ISSN 1357-4442Editor: Simon Denison

Issue no 2, March 1995


Euro-sceptics of Roman Britain

by John Creighton

PJ Casey
Batsford, £35.00
ISBN 0-7134-7170-0 hb

Carausius and Allectus never became national British heroes - a curious quirk of fate, as between them, from c AD286-96, they maintained Britain and parts of Gaul against the might of Diocletian's Rome.

Roman panegyrics, lauding their Roman masters, were embarrassed about their success and only alluded to them; later histories added only a few details. It is only since the development of numismatics and archaeology that we have the additional data needed to tell their story.

John Casey, Reader in Roman Archaeology at Durham, has skilfully mastered the evidence to provide a comprehensive narrative. It is set against a clear historical background of the changing nature of power politics in the contemporary Roman world. The significant reassessment is the view of Allectus. With the fall of Boulogne to Rome in 293 it was thought the traitorous Allectus murdered Carausius, seizing power until he himself was slain when the junior emperor, Caesar Constantius, retook the island in 296.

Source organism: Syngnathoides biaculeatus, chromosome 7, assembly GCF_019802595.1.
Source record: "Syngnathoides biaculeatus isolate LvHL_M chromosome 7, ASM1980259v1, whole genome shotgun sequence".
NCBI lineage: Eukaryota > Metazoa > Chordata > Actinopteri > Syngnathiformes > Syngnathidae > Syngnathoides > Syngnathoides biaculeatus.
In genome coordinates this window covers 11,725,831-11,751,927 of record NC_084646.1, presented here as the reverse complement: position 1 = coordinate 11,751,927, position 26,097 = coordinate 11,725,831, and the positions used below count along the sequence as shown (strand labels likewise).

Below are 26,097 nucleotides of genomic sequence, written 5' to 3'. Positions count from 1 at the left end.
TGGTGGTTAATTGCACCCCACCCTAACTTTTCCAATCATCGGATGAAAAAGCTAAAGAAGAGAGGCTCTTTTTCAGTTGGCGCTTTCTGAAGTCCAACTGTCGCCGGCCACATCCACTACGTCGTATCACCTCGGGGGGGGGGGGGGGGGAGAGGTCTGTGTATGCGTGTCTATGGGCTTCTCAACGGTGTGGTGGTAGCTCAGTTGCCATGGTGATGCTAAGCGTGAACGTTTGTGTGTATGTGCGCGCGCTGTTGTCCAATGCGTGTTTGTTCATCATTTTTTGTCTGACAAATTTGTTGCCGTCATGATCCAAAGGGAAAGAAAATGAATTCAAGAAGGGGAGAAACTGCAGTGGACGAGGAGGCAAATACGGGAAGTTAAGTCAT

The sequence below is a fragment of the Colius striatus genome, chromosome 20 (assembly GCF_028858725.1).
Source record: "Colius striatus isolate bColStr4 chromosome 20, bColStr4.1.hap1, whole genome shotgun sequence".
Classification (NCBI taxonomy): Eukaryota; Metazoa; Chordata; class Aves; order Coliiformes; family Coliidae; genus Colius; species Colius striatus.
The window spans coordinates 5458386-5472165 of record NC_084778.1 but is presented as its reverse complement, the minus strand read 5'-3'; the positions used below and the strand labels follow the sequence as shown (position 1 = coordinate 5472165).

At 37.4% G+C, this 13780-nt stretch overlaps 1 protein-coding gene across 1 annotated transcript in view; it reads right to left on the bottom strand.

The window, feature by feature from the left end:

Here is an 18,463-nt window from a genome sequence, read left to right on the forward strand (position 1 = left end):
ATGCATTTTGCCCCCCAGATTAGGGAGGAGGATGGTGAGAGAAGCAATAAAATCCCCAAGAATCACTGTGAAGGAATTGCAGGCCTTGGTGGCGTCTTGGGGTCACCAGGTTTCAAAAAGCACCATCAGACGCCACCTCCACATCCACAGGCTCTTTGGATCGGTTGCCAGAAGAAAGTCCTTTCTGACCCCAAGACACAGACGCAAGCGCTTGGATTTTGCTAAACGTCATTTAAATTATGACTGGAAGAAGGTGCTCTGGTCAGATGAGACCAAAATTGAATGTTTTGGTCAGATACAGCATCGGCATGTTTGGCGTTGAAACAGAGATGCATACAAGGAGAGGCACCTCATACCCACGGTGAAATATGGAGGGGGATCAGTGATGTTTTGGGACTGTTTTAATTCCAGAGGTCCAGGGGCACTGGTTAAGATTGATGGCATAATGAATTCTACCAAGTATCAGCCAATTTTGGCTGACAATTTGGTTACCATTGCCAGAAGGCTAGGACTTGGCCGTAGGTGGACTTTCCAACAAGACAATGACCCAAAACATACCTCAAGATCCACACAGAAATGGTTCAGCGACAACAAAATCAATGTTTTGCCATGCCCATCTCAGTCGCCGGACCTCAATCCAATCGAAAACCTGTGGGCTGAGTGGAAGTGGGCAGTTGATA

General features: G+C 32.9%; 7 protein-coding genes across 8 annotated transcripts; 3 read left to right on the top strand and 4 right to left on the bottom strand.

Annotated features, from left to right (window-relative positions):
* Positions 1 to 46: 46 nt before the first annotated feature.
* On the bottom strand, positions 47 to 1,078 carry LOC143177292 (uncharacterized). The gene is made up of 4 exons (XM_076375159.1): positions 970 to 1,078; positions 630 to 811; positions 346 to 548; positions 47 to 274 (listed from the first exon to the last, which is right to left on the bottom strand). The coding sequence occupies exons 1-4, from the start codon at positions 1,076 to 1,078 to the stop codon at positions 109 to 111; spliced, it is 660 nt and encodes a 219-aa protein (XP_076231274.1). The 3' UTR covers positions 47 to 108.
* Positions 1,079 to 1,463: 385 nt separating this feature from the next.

However, from the numismatic evidence we see that whatever the motive behind the murder of Carausius - which may have been an attempt at negotiated reconciliation with Rome - areas of Gaul possibly remained in British hands until 295. Also, Allectus's innovations at the mint in London foreshadowed many changes across the empire in succeeding years. In addition, significant building projects were undertaken, such as a new palace in London, dated by dendrochronology to his reign. Even his death is now thought to have been at the hands of a general, Asclepiodotus, rather than of Constantius himself - a cover-up taking place to obscure something that must have gone wrong.

The final section of the book looks at how subsequent generations have viewed Carausius, and developed his story to their own ends. At the end, Casey realises that even his narrative will not be the last word. I wonder if in the future his tale of two leaders, the first charismatic, the second under-rated and misunderstood, both with an ambivalent relationship to Europe, will ever be seen as reflecting the time when he wrote.

Dr John Creighton is a Lecturer at the University of Reading